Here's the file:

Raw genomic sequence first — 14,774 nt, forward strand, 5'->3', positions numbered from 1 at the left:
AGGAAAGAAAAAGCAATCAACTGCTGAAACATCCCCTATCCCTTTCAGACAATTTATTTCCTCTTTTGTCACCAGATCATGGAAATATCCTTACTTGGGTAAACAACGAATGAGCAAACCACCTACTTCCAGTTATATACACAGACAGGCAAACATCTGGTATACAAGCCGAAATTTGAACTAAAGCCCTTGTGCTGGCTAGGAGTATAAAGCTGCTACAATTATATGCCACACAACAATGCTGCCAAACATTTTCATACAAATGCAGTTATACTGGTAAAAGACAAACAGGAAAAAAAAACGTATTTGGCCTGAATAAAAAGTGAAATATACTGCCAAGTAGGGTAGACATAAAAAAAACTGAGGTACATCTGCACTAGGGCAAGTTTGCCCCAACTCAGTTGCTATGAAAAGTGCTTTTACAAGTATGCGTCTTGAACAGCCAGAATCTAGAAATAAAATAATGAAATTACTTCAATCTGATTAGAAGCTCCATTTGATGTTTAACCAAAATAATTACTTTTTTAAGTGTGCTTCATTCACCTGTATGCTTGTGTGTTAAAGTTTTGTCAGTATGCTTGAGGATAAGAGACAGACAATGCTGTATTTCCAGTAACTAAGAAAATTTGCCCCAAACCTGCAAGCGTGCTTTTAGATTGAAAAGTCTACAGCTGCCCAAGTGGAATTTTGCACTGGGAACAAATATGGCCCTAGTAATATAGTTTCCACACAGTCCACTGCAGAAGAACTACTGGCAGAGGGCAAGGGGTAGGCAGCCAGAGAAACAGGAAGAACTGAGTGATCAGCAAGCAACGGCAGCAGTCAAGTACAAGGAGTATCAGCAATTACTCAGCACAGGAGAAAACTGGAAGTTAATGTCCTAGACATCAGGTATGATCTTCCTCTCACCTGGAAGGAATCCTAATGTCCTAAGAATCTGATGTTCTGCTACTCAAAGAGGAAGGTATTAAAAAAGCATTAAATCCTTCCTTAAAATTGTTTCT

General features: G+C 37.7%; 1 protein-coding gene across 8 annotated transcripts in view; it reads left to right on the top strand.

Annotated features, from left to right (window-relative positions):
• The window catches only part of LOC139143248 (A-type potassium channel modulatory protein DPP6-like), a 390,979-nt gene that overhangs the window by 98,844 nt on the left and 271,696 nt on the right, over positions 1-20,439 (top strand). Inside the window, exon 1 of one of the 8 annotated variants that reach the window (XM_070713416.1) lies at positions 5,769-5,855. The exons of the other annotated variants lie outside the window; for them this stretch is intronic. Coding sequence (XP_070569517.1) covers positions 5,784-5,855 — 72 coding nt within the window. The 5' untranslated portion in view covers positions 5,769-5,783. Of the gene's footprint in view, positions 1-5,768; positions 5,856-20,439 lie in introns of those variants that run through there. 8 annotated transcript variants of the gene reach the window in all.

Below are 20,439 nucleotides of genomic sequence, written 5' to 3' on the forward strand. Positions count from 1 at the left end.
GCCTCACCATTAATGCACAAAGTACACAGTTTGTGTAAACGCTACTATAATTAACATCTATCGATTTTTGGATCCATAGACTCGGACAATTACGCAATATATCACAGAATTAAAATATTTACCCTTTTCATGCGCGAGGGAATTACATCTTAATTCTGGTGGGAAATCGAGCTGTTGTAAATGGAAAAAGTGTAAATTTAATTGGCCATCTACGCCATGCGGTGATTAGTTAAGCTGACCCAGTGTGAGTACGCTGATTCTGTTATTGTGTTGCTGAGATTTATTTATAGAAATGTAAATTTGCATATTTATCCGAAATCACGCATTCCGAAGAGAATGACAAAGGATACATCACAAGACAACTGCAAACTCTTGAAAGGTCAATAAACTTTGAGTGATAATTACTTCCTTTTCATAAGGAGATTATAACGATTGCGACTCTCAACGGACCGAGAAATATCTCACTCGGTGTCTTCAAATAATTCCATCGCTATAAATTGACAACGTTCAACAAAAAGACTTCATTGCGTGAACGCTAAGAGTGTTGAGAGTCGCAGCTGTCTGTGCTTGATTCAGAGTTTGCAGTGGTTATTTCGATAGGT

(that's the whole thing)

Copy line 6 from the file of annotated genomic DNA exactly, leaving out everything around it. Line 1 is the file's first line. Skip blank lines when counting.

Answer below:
Below are 20,439 nucleotides of genomic sequence, written 5' to 3' on the forward strand. Positions count from 1 at the left end.